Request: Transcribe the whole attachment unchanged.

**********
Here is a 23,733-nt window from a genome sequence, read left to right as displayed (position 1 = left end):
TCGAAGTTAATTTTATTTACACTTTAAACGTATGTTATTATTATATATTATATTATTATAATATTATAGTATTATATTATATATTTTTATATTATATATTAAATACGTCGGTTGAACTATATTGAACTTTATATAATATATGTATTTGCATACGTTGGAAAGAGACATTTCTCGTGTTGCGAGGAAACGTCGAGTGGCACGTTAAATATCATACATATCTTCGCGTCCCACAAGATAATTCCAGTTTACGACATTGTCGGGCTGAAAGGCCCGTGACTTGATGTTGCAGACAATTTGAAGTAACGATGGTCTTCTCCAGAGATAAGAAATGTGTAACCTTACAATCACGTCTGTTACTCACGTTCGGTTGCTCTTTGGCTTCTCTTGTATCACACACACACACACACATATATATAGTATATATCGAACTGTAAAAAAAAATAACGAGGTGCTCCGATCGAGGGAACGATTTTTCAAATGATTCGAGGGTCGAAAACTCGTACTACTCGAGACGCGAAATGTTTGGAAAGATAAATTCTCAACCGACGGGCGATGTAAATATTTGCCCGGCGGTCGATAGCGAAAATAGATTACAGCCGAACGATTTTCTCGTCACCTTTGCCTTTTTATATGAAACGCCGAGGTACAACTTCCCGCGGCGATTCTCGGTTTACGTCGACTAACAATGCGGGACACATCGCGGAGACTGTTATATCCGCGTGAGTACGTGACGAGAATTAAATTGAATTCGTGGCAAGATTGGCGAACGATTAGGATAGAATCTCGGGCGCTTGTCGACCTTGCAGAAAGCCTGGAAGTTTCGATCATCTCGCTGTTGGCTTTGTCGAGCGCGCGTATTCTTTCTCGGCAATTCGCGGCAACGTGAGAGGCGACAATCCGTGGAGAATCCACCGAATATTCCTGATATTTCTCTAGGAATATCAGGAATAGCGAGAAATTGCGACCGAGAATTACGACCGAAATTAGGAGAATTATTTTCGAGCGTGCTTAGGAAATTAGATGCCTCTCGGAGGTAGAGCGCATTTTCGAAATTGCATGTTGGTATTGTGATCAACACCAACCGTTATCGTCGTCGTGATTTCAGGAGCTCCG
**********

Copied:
Here is a 23,733-nt window from a genome sequence, read left to right as displayed (position 1 = left end):
TCGAAGTTAATTTTATTTACACTTTAAACGTATGTTATTATTATATATTATATTATTATAATATTATAGTATTATATTATATATTTTTATATTATATATTAAATACGTCGGTTGAACTATATTGAACTTTATATAATATATGTATTTGCATACGTTGGAAAGAGACATTTCTCGTGTTGCGAGGAAACGTCGAGTGGCACGTTAAATATCATACATATCTTCGCGTCCCACAAGATAATTCCAGTTTACGACATTGTCGGGCTGAAAGGCCCGTGACTTGATGTTGCAGACAATTTGAAGTAACGATGGTCTTCTCCAGAGATAAGAAATGTGTAACCTTACAATCACGTCTGTTACTCACGTTCGGTTGCTCTTTGGCTTCTCTTGTATCACACACACACACACACATATATATAGTATATATCGAACTGTAAAAAAAAATAACGAGGTGCTCCGATCGAGGGAACGATTTTTCAAATGATTCGAGGGTCGAAAACTCGTACTACTCGAGACGCGAAATGTTTGGAAAGATAAATTCTCAACCGACGGGCGATGTAAATATTTGCCCGGCGGTCGATAGCGAAAATAGATTACAGCCGAACGATTTTCTCGTCACCTTTGCCTTTTTATATGAAACGCCGAGGTACAACTTCCCGCGGCGATTCTCGGTTTACGTCGACTAACAATGCGGGACACATCGCGGAGACTGTTATATCCGCGTGAGTACGTGACGAGAATTAAATTGAATTCGTGGCAAGATTGGCGAACGATTAGGATAGAATCTCGGGCGCTTGTCGACCTTGCAGAAAGCCTGGAAGTTTCGATCATCTCGCTGTTGGCTTTGTCGAGCGCGCGTATTCTTTCTCGGCAATTCGCGGCAACGTGAGAGGCGACAATCCGTGGAGAATCCACCGAATATTCCTGATATTTCTCTAGGAATATCAGGAATAGCGAGAAATTGCGACCGAGAATTACGACCGAAATTAGGAGAATTATTTTCGAGCGTGCTTAGGAAATTAGATGCCTCTCGGAGGTAGAGCGCATTTTCGAAATTGCATGTTGGTATTGTGATCAACACCAACCGTTATCGTCGTCGTGATTTCAGGAGCTCCG